Ships and Crews of the Second World War

Damito, Ruskholm & Foxtrot

HMS Damito

HMS Damito


Taken over by the Admiralty:




August 1939

275 tons


Damito was certainly one of the thousands of Allied ships involved in D-Day.

Hello From Canada,
I would like to buy a Model of the HMS Damito and other British Naval WWII ships,
Can someone direct me to where I could buy these models
Thanks Kindly for your Consideration
Best Regards
Leon Spurrell
Toronto Canada
I am a Son of a WWII British Navy Vet

From Steve Cole:
I’ve been researching my grandfather and have only just found out about this site.My grandfather was Thomas William Cole, he was serving aboard HMT Damito when he was killed in an attack on Portland Harbour on 13 July 1940.
Any info you can give me or photos would be greatly appreciated, thanks.

From Steve Cole The Damito was attacked at 10:00 am and sustained slight damage, but Thomas William Cole, aged 42, a second hand on the Damito, was injured, and died in Portland Naval Hospital later that night. He was the son of Thomas William Cole, and Bertha Lavinia Cole of Lowestoft, and the husband of Violet Sarah Rachel Cole. He is buried in the Royal Naval Cemetery at Portland.  HMT Osta was also attacked at the same time, but did not reportedly suffer any damage or casualties.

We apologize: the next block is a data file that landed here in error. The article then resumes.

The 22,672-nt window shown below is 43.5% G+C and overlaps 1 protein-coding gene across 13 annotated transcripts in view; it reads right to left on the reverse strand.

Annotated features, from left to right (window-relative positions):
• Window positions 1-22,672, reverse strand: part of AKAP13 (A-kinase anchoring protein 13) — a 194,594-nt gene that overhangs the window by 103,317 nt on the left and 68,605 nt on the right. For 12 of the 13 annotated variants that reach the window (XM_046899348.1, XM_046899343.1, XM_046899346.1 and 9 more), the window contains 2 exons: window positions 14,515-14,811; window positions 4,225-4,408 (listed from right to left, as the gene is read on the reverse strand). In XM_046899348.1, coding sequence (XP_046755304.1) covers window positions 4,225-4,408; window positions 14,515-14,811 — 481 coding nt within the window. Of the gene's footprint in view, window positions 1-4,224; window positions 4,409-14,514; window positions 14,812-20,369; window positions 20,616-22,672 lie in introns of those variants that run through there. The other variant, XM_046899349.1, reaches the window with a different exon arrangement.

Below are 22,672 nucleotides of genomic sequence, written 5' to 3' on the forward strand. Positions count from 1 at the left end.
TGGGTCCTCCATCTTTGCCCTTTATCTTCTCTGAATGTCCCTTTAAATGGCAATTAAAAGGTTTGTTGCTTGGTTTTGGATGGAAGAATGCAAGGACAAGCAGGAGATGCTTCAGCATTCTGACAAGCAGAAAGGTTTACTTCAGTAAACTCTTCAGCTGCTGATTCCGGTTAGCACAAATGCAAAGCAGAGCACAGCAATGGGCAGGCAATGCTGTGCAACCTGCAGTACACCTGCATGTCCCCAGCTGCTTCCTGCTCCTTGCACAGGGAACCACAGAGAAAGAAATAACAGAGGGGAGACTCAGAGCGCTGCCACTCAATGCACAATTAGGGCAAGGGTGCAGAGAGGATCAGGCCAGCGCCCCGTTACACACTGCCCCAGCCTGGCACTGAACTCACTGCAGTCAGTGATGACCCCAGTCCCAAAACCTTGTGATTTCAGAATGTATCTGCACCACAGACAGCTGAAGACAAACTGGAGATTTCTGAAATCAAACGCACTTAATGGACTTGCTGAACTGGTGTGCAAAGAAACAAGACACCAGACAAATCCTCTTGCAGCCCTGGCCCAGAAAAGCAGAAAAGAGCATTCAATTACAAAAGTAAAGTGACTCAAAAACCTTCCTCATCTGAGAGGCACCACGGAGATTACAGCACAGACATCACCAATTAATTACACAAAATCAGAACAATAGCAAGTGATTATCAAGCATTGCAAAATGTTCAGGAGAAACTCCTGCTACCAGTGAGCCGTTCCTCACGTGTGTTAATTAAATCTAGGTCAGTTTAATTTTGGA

If anyone can add further to this story, or any other regarding the Damito, then both Steve and I would be very grateful.

My father, Raymond Kirk, told me a story of the Damito on D-Day, when it was close-in to the French shore. One of his shipmates was in the toilet, which was on the deck, when a German shell tore straight through, parting the hair of the unfortunate crew member, who shot off, and did a couple of circuits of the deck before managing to calm down (and hopefully retrieve his trousers!)

Research on the Damito, by Steve Cole:

In 1917 the “Castle Class” trawler “Oliver Picken” was built by Smith’s Dock- South Bank on Tees. She was sold by the admiralty in 1922 and was renamed “Fermo”. Sold again (date unknown) she became the Damito. She was requisitioned in August 1939 to serve as a mine-sweeper and then as a stores carrier. In 1944 she was converted to a fuel carrier for D-day. She was derequisitioned in January 1946. Her owners in 1947 are recorded as Jenkeson, Jones and others of Milford Haven. She was broken up in 1958-1959.

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After leaving the Royal Navy, Raymond Kirk joined Lincolnshire Constabulary, including spending a period of almost 9 years at Winteringham.  This will explain the reasons behind most of these other websites run by his son!

Winteringham History & Genealogy; Winteringham Parish Council; Archive of Modern Photographs of Winteringham; Winteringham Film Clips; Winteringham Hi-Res Historical Photographs; Don Burton’s World of Nature; Winteringham Recipes.